Ophelia (Blake Lively) -- "O" for short -- is a gutsy kidnap victim who demands a clean room and an occasional salad, instead of the pizza diet that a young Mexican jailer seems to prefer. She's a Californian born into privilege and secure in the knowledge that her live-in Laguna Beach boyfriends, Chon (Taylor Kitsch) and Ben (Aaron Johnson), will rescue her somehow, someday.
Chon is a former Navy SEAL while Ben is an eco-friendly botanist-businessman who wants to help save the planet -- in between growing some of the best weed in the world.
The pot peddlers' crop is so legendary, thanks in part to a freakishly high level of a psychoactive compound, that it attracts the attention of a dirty Drug Enforcement Agency agent (John Travolta) and the Mexican Baja Cartel. When Chon and Ben seem reluctant to "partner" with the south of the border dealers, O is kidnapped.
The Americans are drawn into gruesome, deadly games in which decapitations, lashings, military-style explosions, phony financials, torture, regular old gunfire and double crosses leave a smeared trail of blood, corpses and fractured families across the extra-wide and often lovely landscapes.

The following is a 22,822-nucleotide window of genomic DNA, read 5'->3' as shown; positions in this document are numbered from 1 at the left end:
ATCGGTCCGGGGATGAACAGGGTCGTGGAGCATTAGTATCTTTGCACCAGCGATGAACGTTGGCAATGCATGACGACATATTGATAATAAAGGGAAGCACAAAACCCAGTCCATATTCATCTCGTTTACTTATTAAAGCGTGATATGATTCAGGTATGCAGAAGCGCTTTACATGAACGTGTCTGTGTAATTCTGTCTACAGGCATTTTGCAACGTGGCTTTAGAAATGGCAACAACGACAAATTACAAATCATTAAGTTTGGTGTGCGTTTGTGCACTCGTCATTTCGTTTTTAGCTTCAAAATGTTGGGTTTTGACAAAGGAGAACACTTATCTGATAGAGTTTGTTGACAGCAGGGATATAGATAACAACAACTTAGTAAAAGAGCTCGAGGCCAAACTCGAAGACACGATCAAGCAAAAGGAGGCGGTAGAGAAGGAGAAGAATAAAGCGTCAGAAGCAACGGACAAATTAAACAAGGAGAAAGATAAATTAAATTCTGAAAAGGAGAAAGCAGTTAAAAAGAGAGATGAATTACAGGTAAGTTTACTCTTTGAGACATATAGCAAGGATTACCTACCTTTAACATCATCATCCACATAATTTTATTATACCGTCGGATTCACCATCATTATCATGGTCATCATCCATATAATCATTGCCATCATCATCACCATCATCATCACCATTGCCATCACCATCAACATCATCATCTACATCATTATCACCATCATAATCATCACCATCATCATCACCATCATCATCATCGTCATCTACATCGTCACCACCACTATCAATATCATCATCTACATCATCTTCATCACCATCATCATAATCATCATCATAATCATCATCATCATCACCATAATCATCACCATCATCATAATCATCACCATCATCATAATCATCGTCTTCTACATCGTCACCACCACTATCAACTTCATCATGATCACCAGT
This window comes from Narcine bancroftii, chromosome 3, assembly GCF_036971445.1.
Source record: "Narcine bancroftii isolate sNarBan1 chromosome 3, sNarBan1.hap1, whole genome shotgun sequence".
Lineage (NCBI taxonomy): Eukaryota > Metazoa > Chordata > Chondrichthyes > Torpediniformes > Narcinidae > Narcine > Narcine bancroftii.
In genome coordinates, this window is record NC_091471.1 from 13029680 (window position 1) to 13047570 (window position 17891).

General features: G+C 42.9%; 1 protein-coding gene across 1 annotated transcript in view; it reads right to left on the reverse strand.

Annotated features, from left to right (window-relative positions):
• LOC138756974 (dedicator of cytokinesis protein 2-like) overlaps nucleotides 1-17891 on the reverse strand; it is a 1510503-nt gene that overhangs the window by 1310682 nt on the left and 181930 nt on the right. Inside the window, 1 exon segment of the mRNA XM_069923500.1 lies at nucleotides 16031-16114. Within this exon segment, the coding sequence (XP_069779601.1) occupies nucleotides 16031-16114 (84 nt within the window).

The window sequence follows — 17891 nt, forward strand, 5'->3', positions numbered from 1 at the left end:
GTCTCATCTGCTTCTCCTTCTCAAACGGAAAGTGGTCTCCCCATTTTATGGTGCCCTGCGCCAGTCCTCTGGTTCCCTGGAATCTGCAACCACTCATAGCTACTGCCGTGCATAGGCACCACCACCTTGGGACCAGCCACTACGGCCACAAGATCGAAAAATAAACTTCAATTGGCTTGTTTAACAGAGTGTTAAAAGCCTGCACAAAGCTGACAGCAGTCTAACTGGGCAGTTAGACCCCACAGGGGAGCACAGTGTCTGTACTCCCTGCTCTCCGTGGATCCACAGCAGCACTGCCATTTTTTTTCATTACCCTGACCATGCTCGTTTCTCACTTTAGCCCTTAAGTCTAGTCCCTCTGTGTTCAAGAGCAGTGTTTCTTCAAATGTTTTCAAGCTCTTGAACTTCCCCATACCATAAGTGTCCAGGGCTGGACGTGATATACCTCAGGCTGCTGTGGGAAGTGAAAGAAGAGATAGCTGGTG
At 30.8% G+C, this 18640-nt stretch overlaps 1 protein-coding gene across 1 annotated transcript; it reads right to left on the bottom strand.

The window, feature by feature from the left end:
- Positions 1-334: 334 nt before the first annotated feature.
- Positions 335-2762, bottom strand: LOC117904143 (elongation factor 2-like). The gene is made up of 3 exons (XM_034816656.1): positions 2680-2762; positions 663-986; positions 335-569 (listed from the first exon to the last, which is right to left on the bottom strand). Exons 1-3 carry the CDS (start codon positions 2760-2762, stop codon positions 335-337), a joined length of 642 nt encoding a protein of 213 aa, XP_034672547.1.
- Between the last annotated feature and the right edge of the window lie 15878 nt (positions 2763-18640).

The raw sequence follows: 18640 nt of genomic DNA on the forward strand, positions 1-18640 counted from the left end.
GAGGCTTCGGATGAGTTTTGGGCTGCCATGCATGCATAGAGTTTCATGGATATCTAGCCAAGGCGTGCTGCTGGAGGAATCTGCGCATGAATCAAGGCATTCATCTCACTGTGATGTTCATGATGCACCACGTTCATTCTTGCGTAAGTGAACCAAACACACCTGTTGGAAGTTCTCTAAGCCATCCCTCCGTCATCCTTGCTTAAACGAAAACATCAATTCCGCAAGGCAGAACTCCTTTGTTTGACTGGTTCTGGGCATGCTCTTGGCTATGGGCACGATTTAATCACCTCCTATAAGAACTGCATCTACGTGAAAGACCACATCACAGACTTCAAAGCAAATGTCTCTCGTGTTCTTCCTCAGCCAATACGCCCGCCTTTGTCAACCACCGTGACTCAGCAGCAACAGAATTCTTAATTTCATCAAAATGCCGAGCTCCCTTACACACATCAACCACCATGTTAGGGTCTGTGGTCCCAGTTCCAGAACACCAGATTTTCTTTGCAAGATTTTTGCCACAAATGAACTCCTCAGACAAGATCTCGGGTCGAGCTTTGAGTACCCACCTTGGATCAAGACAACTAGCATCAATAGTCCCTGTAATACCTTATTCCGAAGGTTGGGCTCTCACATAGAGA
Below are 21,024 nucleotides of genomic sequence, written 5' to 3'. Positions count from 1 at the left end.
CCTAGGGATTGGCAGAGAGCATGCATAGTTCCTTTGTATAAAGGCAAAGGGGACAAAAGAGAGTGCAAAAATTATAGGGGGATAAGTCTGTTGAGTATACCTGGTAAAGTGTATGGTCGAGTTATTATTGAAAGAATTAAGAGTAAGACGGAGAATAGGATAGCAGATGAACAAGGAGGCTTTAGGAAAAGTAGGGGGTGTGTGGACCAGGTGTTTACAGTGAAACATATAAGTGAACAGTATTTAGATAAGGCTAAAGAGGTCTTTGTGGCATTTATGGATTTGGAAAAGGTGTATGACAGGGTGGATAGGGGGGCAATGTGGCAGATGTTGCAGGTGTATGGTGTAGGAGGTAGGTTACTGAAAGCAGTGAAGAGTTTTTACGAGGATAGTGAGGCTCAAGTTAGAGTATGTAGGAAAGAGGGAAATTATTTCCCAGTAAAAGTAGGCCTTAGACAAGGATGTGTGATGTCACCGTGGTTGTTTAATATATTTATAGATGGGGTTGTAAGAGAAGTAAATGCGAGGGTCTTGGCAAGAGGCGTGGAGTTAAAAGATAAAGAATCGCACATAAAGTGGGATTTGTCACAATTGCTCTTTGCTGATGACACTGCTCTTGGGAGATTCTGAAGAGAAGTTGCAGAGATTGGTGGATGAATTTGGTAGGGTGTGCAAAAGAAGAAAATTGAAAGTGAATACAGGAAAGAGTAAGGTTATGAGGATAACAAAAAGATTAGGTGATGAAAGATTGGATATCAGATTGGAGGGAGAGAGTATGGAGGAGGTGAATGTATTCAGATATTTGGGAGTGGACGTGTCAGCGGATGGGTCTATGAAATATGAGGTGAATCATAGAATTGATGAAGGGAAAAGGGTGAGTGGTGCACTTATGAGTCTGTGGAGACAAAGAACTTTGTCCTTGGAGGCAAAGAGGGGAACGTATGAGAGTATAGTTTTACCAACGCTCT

The ending is more likely to leave moviegoers angry or annoyed than assuaged.
2 1/2 stars = Average
Julie Delpy's comedy "2 Days in New York" shows how some visitors can wear out their welcome in a matter of hours. In this sequel to the 2007 romantic comedy "2 Days in Paris," her photographer character of Marion is living in New York with Mingus (Chris Rock), a talk-radio host and Village Voice writer who is twice divorced.
She has a 3-year-old son, he has a school-age daughter, and all is well until her nutty widowed father (real-life dad Albert Delpy), competitive, critical and oversexed sister, Rose (Alexia Landeau), and the sibling's boyfriend, Manu (Alex Nahon), come for a visit.
There are conversations lost in translation from English to French and back again, inappropriate behavior, sisters squabbling at the most inopportune times and Marion's attempt to sell her soul -- as a conceptual piece of art -- at the opening of her gallery show.